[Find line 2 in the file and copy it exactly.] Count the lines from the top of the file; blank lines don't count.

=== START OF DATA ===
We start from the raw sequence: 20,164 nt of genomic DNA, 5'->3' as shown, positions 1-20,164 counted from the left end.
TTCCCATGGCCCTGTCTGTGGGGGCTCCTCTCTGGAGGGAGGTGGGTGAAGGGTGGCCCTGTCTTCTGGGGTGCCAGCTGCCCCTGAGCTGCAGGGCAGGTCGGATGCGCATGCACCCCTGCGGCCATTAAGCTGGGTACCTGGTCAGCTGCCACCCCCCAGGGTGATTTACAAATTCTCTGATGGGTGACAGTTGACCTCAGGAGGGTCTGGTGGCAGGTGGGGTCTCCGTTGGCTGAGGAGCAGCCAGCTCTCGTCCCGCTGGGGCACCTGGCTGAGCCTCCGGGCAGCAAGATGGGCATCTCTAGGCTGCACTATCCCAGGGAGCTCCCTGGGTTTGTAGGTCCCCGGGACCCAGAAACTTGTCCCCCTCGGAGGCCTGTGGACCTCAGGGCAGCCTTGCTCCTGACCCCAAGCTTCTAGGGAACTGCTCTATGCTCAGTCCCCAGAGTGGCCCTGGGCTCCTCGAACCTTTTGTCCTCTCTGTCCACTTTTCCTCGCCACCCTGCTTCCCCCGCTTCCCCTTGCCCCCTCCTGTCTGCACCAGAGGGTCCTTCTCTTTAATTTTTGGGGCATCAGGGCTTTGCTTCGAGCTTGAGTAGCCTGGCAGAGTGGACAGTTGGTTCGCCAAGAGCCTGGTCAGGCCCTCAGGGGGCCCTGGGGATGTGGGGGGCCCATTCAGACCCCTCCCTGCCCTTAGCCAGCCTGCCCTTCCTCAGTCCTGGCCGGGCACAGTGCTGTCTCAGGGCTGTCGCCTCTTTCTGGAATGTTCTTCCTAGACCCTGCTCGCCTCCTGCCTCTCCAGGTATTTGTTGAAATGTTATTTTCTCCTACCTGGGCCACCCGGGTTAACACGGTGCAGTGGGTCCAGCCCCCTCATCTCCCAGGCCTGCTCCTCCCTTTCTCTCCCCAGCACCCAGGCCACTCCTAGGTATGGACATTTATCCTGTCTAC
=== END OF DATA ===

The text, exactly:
TTCCCATGGCCCTGTCTGTGGGGGCTCCTCTCTGGAGGGAGGTGGGTGAAGGGTGGCCCTGTCTTCTGGGGTGCCAGCTGCCCCTGAGCTGCAGGGCAGGTCGGATGCGCATGCACCCCTGCGGCCATTAAGCTGGGTACCTGGTCAGCTGCCACCCCCCAGGGTGATTTACAAATTCTCTGATGGGTGACAGTTGACCTCAGGAGGGTCTGGTGGCAGGTGGGGTCTCCGTTGGCTGAGGAGCAGCCAGCTCTCGTCCCGCTGGGGCACCTGGCTGAGCCTCCGGGCAGCAAGATGGGCATCTCTAGGCTGCACTATCCCAGGGAGCTCCCTGGGTTTGTAGGTCCCCGGGACCCAGAAACTTGTCCCCCTCGGAGGCCTGTGGACCTCAGGGCAGCCTTGCTCCTGACCCCAAGCTTCTAGGGAACTGCTCTATGCTCAGTCCCCAGAGTGGCCCTGGGCTCCTCGAACCTTTTGTCCTCTCTGTCCACTTTTCCTCGCCACCCTGCTTCCCCCGCTTCCCCTTGCCCCCTCCTGTCTGCACCAGAGGGTCCTTCTCTTTAATTTTTGGGGCATCAGGGCTTTGCTTCGAGCTTGAGTAGCCTGGCAGAGTGGACAGTTGGTTCGCCAAGAGCCTGGTCAGGCCCTCAGGGGGCCCTGGGGATGTGGGGGGCCCATTCAGACCCCTCCCTGCCCTTAGCCAGCCTGCCCTTCCTCAGTCCTGGCCGGGCACAGTGCTGTCTCAGGGCTGTCGCCTCTTTCTGGAATGTTCTTCCTAGACCCTGCTCGCCTCCTGCCTCTCCAGGTATTTGTTGAAATGTTATTTTCTCCTACCTGGGCCACCCGGGTTAACACGGTGCAGTGGGTCCAGCCCCCTCATCTCCCAGGCCTGCTCCTCCCTTTCTCTCCCCAGCACCCAGGCCACTCCTAGGTATGGACATTTATCCTGTCTAC